ACA calls for collaboration to drive success of major project delivery

ACA calls for collaboration to drive success of major project delivery
Artist’s impression: Sydney Metro Train. (Image: Sydney Metro)

To steer the future of major project delivery in Australia towards timely and cost-effective outcomes, the Australian Constructors Association’s (ACA) Jon Davies urges a collaborative effort from the government, industry and unions.

ACA calls for collaboration to drive success of major project delivery
Jon Davies, CEO of the ACA. (Image: ACA)

By Jon Davies, CEO of the ACA.

Hot on the heels of another on-time ribbon cutting for the extension of the City and Southwest line to Western Sydney Airport, the latest section of Sydney Metro West, between Bankstown and Liverpool, has just been completed on time and on budget. The Liverpool section cost 30 per cent less per kilometre than the preceding sections of Sydney Metro West, between Bankstown and the CBD, and was constructed in a fraction of the time.

This is obviously a fictitious story, but let’s just imagine it isn’t for a moment.

Following the recommendations of the Independent Review of the Metro project conducted by Mike Mrdak AO and Amanda Yeates in 2023, the project has been funded through the development of mixed-use station precincts along the route, which have created over 25,000 new homes and breathed life into several previously underutilised and run-down areas of the city.

Project director Fatima Hussain credited the successful project outcome to a positive team culture created by developing a diverse and fully integrated project team drawn from all invested stakeholders.

“All signatories to the contract, from Sydney Metro to the contractor, designer, suppliers and unions had ‘skin in the game’ and were aligned to achieving this great outcome,” said Hussain. “By coming together at concept design stage, we were able to identify significant cost savings in project alignment without the need to revisit expensive and lengthy environmental approval processes.”

“Station designs were standardised to allow components to be manufactured locally using concrete and steel, with over 70 per cent less embodied carbon than in earlier stages of the Metro project, and these components were delivered to site as required, reducing the footprint of the site and impact on the local community through a reduction in noisy operations.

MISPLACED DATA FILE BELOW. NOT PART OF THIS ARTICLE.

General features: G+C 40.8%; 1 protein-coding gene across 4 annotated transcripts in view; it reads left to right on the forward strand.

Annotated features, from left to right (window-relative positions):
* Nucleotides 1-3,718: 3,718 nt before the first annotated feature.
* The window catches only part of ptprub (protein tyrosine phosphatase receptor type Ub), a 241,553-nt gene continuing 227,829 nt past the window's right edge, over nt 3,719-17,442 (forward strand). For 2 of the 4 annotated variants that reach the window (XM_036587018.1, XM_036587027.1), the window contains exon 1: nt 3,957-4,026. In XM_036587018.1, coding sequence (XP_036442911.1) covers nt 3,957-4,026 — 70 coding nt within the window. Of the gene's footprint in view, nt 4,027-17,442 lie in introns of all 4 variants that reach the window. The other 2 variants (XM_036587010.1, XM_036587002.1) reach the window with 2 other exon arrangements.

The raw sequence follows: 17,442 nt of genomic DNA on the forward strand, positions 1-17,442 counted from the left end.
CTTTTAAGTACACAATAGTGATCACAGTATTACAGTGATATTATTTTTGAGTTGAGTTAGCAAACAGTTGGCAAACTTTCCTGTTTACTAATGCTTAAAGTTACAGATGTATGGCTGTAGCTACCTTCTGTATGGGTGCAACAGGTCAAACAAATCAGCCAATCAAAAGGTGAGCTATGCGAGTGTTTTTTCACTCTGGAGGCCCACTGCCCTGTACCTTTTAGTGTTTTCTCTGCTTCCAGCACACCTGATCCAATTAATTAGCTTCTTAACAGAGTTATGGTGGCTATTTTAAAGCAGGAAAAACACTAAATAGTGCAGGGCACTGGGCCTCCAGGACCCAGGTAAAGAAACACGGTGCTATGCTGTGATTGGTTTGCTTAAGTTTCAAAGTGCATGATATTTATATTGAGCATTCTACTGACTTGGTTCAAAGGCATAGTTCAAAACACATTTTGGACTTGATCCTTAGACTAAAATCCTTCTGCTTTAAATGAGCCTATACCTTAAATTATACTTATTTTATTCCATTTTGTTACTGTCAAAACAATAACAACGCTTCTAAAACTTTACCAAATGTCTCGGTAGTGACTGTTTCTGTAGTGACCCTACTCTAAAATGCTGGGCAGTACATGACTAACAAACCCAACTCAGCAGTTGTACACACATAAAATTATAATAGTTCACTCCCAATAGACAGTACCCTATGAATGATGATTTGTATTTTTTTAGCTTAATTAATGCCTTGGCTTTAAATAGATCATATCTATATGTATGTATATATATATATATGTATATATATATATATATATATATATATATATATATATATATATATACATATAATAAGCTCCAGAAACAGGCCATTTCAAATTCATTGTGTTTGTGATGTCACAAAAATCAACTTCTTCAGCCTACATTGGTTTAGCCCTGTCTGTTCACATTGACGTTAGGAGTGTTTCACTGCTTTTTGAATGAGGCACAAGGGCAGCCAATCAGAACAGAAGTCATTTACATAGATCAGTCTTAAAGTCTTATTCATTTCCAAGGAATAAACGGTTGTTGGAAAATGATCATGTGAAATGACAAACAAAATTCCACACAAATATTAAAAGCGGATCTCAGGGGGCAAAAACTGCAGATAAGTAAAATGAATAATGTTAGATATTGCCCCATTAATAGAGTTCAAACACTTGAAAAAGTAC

“The unions were fantastic and worked with us to set up targeted training programs and develop flexible work rosters that all helped optimise site productivity.

“Whilst the project operated 24 hours a day, seven days a week, nobody worked more than five days in a row or more than 40 hours a week, myself included.”

Following the run of successful major project outcomes, local educational institutes have reported a significant increase in enquiries for construction-related courses and apprenticeships. Infrastructure NSW has been contacted by delivery agencies across Australia and overseas wanting to know how these results can be replicated.

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Imagine if this was the future of major project delivery in Australia. The fact is, many of the elements of this story are readily achievable or already happening right now, just not in a joined up or coordinated way.

Lean construction, a project delivery process that uses tools and techniques from the manufacturing industry to reduce waste in construction, has been demonstrated to reduce overall cost and time on projects by up to 30 per cent. Using a modular design and doing away with fancy architectural embellishments, the Madrid subway extension, comprising 131 kilometres of track and 76 stations, was completed in just eight years. Sydney Metro is currently made up of 113 kilometres of track and 46 stations and is scheduled to take over twice as long to complete.

Formed in May 2015, the Victorian Level Crossing Removal Authority was tasked with removing 50 level crossings across Melbourne. Using a panel of contractors and a collaborative delivery model, the authority delivered the vast majority of crossing removals either on time and on budget or, in many cases, ahead of time and under budget. So successful has the model been that the scheme has been continually expanded and has now removed 74 level crossings with plans to remove another 36 by 2030.

School Infrastructure NSW has embarked on a program to deliver new schools using modern methods of construction, such as using prefabricated components manufactured offsite by local industries. Estimates are that this will result in time savings of 30 per cent and a greatly reduced carbon footprint. Chemical polymer replacements for cement have been developed that reduce the embodied carbon of concrete by over 80 per cent and further reductions are possible through the use of green steel produced using electric arc furnaces.

In a notoriously male dominated industry where women make up only 13 per cent of the workforce, the Queensland Government recently completed a 20-apartment, five-storey social housing complex project with 31 per cent overall female participation, including 22 per cent of women in frontline trades such as plumbing and electrical.

Workers on vertical construction projects are increasingly working a five-day week. Trials are being undertaken as part of a proposed nationwide construction ‘culture standard’ to embed flexible working arrangements into all government funded projects, including major roads and railway developments.

The future is already here. We are calling on the Federal Government to lead the way by bringing together all levels of government, industry and unions to join the dots and regularly achieve on-time and on-budget outcomes through the development of a National Construction Strategy.


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